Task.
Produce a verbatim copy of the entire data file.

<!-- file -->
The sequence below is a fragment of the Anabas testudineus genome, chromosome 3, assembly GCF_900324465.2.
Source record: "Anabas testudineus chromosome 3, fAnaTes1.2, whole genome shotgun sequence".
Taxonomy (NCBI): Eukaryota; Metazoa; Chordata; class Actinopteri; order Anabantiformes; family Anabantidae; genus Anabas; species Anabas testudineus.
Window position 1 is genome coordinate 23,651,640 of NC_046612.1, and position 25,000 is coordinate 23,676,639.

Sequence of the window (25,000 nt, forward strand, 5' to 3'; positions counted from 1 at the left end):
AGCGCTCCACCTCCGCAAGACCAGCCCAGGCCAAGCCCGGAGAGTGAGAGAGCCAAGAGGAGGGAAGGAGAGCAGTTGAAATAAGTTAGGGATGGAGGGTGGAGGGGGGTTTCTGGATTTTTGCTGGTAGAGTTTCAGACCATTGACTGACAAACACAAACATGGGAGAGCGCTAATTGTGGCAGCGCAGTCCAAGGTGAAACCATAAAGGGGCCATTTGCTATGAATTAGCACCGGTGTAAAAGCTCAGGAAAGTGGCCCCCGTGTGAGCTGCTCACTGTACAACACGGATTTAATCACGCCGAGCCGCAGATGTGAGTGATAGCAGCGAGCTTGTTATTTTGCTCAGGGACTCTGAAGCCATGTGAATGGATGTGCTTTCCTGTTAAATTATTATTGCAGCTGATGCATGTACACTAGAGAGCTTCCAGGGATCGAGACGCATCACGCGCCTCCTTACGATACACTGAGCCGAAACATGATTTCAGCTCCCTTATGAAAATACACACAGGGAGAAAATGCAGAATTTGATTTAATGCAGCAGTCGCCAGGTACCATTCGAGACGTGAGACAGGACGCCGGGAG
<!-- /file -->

The sequence below is a fragment of the Anabas testudineus genome, chromosome 3, assembly GCF_900324465.2.
Source record: "Anabas testudineus chromosome 3, fAnaTes1.2, whole genome shotgun sequence".
Taxonomy (NCBI): Eukaryota; Metazoa; Chordata; class Actinopteri; order Anabantiformes; family Anabantidae; genus Anabas; species Anabas testudineus.
Window position 1 is genome coordinate 23,651,640 of NC_046612.1, and position 25,000 is coordinate 23,676,639.

Sequence of the window (25,000 nt, forward strand, 5' to 3'; positions counted from 1 at the left end):
AGCGCTCCACCTCCGCAAGACCAGCCCAGGCCAAGCCCGGAGAGTGAGAGAGCCAAGAGGAGGGAAGGAGAGCAGTTGAAATAAGTTAGGGATGGAGGGTGGAGGGGGGTTTCTGGATTTTTGCTGGTAGAGTTTCAGACCATTGACTGACAAACACAAACATGGGAGAGCGCTAATTGTGGCAGCGCAGTCCAAGGTGAAACCATAAAGGGGCCATTTGCTATGAATTAGCACCGGTGTAAAAGCTCAGGAAAGTGGCCCCCGTGTGAGCTGCTCACTGTACAACACGGATTTAATCACGCCGAGCCGCAGATGTGAGTGATAGCAGCGAGCTTGTTATTTTGCTCAGGGACTCTGAAGCCATGTGAATGGATGTGCTTTCCTGTTAAATTATTATTGCAGCTGATGCATGTACACTAGAGAGCTTCCAGGGATCGAGACGCATCACGCGCCTCCTTACGATACACTGAGCCGAAACATGATTTCAGCTCCCTTATGAAAATACACACAGGGAGAAAATGCAGAATTTGATTTAATGCAGCAGTCGCCAGGTACCATTCGAGACGTGAGACAGGACGCCGGGAG